When do citrus trees bloom? That depends on the type of citrus, though a general rule of thumb is the smaller the fruit, the more often it blooms. Some limes and lemons, for example, can produce up to four times a year, while the citrus blooming season for those big navel oranges is only once in the spring.
Determining Your Citrus Blooming Season
The answer to, “When do citrus blossoms bloom?” lies in the tree’s stress levels. Bloom can be triggered by temperature or water availability. You see, producing flowers and fruits is nature’s way of ensuring the continuation of the species. The tree chooses its time based on when the fruit has the best chance of maturing. In Florida and other subtropical regions where citrus is grown, there is usually a prolific bloom following the cooler winter dormancy. Rising temperatures in March signal the tree that it’s time to start developing seeds. This citrus flowering season lasts for several weeks. In more tropical regions, this citrus blooming season may follow the heavy rains after summer’s drought.
If you’re growing citrus in a pot indoors, it’s important to try to replicate these environmental conditions for your own citrus blooming season. You may want to move your plant outdoors in the spring when the temperatures rise and remain above freezing. If you’re growing your tree on a porch or patio, you might have to help with fertilizing the flowers of your citrus. Flowering season doesn’t guarantee fruit. While most citrus trees are self pollinating, trees kept out of the wind in a sheltered area often need assistance. All it takes is a little shake now and then to move the pollen from one blossom to another.
It’s not enough to ask when do citrus blossoms bloom in terms of seasons. You should also be asking in terms of years. Many people complain that their tree hasn’t bloomed when, in fact, the tree is still in its juvenile stage. Some oranges and grapefruit can take 10-15 years to fruit. Again, smaller varieties may bloom within three to five years.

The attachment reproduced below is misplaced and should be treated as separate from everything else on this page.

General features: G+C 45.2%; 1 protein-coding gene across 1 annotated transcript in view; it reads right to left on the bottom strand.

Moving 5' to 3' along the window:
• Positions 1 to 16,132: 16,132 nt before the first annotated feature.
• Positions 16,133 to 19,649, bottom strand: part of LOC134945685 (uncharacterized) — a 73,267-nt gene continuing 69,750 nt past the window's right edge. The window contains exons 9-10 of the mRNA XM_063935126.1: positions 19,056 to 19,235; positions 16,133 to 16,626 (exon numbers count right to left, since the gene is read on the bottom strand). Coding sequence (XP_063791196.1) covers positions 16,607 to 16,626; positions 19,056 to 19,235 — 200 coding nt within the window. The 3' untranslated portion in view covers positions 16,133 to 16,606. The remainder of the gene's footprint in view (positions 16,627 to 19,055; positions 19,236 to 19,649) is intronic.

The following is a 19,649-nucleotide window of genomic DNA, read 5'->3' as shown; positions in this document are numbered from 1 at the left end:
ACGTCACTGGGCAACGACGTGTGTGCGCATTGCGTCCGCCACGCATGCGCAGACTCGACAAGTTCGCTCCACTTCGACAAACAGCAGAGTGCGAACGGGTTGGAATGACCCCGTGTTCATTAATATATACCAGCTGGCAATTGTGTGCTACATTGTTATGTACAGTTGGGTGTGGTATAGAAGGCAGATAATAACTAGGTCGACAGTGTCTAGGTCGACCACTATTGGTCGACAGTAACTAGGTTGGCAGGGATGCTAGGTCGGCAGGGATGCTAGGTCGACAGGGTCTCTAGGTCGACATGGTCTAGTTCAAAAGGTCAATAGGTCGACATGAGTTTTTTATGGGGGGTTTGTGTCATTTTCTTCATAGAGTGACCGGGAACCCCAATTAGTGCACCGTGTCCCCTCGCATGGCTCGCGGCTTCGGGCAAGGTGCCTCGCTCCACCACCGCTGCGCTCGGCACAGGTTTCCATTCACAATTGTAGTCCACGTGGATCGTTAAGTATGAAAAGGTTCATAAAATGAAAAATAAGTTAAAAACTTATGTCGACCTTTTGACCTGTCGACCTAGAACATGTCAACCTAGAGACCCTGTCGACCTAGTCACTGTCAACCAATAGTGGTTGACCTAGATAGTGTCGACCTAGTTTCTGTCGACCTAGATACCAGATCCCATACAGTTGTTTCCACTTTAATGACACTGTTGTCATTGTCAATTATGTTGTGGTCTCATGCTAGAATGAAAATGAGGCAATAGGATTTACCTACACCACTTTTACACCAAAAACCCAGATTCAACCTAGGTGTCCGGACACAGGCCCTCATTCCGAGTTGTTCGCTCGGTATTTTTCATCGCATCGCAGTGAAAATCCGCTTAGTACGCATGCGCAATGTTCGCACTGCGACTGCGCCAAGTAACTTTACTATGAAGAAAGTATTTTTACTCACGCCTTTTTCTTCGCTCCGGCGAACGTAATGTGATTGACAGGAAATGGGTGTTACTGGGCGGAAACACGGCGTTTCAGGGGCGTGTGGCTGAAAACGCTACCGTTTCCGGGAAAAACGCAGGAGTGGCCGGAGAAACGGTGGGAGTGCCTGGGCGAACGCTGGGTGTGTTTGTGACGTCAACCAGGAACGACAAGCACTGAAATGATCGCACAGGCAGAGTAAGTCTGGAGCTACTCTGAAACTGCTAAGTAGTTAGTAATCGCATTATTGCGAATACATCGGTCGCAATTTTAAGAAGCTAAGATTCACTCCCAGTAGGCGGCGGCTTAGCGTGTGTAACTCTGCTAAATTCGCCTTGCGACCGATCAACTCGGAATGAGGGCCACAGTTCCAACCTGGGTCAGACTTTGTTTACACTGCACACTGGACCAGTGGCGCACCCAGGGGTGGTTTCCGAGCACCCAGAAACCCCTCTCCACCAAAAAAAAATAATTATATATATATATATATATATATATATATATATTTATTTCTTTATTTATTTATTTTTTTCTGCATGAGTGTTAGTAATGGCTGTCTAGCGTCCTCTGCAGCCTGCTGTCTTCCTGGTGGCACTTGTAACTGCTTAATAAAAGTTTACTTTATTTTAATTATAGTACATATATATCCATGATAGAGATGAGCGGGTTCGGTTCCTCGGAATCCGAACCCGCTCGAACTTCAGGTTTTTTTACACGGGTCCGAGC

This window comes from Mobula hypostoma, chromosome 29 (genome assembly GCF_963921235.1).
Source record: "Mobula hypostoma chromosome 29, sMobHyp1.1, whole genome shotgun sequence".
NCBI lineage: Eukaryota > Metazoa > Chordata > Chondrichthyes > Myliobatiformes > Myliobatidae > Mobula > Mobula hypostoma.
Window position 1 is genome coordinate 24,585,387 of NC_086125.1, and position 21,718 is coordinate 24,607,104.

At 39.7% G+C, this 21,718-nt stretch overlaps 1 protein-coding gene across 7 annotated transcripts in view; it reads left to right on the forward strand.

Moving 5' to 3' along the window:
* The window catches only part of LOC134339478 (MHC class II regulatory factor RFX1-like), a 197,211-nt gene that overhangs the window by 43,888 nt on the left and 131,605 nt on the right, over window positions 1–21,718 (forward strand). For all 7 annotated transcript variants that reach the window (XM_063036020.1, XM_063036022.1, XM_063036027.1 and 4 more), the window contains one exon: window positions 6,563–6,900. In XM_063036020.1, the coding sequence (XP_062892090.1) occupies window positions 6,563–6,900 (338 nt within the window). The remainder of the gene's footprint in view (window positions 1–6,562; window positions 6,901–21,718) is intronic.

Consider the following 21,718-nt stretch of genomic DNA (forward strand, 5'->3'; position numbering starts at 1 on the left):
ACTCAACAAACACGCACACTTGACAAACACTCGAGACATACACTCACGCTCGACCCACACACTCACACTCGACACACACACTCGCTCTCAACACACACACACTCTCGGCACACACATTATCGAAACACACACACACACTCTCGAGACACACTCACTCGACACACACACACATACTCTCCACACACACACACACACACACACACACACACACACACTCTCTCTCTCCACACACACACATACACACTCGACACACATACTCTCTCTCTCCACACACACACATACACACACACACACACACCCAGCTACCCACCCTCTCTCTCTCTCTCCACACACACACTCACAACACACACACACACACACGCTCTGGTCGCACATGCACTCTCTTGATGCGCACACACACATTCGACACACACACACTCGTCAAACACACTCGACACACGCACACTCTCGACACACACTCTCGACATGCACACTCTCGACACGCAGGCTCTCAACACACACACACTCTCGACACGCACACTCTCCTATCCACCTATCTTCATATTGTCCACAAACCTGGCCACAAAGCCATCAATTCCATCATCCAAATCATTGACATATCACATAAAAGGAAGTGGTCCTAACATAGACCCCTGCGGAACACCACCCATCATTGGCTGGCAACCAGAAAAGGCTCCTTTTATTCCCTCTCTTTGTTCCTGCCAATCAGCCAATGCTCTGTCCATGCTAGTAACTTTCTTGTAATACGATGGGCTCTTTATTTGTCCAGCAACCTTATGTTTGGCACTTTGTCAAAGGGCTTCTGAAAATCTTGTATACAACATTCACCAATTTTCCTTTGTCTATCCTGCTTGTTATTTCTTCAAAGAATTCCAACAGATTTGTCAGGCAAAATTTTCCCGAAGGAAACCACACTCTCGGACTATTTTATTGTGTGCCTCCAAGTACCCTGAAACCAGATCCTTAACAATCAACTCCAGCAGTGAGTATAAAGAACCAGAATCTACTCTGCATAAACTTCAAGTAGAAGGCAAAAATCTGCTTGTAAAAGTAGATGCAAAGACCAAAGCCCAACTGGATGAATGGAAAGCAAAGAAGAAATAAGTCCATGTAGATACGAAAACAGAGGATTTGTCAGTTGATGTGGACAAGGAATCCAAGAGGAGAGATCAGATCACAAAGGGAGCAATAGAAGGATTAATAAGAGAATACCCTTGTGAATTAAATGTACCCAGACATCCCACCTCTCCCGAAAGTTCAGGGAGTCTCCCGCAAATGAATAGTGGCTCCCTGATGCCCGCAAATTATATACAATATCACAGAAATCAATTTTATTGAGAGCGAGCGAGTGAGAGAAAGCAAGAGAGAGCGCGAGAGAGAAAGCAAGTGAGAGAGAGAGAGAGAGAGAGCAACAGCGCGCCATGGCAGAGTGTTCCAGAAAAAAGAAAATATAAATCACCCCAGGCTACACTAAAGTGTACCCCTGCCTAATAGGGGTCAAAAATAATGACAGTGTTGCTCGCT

What to Expect After Your Citrus Trees Bloom
When do citrus trees bloom and what happens next? Once the citrus flowering season is complete, you can expect three ‘drops.’
- The first drop will be the unpollinated flowers at the end of the citrus blooming season. This looks like a lot, but don’t panic. Typically, the tree will lose up to 80 percent of its flowers.
- The second drop occurs when the fruit are marble sized, and there will be a third when the fruit is almost full grown. This is the tree’s way of ensuring that only the best fruit survives.
- Lastly, when talking about when do citrus trees bloom, we should also mention ripening times. Again, the larger the fruit, the longer it takes to ripen. So, those small lemons and limes will ripen within a few months while the larger oranges and grapefruit can take up to twelve to eighteen months, depending on your climate.
These trees take patience and citrus blooming season is largely dependent on the trees environment, but now that you know the how and why of it, you can take advantage of it in your own backyard.